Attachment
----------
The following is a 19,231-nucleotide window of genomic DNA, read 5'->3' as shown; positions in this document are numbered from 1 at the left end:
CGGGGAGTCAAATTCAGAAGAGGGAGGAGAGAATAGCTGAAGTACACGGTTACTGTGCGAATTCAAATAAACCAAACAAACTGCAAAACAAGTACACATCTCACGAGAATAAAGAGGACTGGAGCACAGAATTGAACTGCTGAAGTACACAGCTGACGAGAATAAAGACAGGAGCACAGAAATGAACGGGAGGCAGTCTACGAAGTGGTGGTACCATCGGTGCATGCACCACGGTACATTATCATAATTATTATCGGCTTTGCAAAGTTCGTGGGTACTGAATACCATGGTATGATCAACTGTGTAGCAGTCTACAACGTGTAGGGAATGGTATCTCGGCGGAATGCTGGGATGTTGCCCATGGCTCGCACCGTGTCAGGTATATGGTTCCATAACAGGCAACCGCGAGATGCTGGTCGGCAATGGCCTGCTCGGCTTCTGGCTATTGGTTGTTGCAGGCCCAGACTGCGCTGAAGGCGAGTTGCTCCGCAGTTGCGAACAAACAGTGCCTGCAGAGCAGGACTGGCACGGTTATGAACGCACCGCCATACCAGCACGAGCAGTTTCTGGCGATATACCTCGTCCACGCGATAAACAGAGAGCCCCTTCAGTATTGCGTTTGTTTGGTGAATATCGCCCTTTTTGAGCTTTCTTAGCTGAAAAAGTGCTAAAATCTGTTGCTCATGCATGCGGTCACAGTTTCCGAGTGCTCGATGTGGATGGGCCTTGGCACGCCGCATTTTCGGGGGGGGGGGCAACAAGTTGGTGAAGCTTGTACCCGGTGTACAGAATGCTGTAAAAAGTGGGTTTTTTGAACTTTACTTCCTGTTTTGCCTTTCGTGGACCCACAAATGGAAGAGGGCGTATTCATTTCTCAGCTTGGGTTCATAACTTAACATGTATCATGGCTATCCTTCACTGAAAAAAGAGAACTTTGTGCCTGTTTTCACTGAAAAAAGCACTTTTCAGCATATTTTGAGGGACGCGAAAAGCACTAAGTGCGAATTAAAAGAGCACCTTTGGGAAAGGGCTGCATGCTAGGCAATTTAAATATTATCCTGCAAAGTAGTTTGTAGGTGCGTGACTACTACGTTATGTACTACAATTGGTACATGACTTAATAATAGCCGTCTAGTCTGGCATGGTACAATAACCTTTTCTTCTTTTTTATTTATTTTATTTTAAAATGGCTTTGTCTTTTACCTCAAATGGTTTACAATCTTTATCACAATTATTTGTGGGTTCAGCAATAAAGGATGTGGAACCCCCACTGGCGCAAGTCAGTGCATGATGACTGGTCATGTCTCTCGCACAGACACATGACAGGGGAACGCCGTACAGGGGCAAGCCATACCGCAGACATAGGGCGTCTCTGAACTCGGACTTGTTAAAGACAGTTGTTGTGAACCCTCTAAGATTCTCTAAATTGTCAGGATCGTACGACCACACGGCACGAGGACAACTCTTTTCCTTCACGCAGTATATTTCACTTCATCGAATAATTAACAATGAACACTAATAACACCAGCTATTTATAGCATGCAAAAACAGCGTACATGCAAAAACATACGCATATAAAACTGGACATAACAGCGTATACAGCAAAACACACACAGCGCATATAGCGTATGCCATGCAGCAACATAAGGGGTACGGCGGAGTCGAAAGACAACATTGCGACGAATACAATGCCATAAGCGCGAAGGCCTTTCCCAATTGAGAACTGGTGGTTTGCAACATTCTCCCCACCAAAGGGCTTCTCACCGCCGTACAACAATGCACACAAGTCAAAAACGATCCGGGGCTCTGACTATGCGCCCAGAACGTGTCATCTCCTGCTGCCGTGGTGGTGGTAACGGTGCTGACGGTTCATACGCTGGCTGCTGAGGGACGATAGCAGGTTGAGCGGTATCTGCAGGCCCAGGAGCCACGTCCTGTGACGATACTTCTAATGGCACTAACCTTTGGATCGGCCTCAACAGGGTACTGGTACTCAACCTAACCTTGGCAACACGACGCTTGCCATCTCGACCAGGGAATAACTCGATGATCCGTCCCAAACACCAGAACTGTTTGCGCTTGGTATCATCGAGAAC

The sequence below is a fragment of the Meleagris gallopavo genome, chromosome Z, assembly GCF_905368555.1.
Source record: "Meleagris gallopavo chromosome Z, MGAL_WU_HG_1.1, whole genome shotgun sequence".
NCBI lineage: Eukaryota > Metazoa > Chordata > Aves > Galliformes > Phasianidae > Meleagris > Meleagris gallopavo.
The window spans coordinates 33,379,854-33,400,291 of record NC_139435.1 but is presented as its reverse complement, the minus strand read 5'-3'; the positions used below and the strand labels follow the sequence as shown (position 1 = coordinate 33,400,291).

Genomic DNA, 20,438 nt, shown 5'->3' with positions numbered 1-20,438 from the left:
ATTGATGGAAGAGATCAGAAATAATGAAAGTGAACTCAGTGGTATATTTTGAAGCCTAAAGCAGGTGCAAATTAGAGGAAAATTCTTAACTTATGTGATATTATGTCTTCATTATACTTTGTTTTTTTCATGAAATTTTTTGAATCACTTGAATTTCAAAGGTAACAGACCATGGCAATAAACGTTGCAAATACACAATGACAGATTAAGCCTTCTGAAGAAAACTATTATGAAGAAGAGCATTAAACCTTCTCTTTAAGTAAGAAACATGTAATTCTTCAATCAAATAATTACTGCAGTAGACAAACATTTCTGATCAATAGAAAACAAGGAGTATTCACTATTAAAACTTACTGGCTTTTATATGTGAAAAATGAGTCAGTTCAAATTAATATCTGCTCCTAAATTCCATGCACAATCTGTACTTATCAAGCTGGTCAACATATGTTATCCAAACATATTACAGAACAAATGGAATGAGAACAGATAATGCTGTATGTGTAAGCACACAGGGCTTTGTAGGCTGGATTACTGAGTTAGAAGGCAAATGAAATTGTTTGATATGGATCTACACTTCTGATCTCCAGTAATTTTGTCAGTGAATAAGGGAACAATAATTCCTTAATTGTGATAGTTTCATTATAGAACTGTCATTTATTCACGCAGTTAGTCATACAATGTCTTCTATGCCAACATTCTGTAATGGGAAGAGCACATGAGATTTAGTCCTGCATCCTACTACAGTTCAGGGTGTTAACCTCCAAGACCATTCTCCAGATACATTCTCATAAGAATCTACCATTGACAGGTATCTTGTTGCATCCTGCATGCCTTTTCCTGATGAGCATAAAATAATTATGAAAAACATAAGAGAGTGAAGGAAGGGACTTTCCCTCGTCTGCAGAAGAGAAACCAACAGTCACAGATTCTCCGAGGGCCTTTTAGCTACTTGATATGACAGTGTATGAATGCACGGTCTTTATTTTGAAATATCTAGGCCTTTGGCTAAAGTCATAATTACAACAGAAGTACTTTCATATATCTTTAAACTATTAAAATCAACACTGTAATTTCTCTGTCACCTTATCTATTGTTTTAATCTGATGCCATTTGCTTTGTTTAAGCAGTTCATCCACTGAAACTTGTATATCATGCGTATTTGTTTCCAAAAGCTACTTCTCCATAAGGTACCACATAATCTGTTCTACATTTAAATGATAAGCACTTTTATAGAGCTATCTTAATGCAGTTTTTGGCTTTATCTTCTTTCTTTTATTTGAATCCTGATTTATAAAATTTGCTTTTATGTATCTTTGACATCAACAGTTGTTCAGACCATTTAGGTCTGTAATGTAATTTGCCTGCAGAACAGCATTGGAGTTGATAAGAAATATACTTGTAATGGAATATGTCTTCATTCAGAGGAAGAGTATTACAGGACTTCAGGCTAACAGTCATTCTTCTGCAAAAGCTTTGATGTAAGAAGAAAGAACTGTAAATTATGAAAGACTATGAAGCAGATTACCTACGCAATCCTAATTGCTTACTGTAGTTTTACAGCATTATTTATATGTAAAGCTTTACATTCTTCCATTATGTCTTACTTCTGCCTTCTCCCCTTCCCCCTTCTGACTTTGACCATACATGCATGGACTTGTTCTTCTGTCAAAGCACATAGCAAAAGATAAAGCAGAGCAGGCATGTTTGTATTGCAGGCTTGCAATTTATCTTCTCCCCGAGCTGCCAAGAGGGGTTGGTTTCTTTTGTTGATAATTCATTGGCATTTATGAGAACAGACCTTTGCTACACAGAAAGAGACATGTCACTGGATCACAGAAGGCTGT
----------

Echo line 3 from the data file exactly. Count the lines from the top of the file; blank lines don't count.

The sequence below is a fragment of the Meleagris gallopavo genome, chromosome Z, assembly GCF_905368555.1.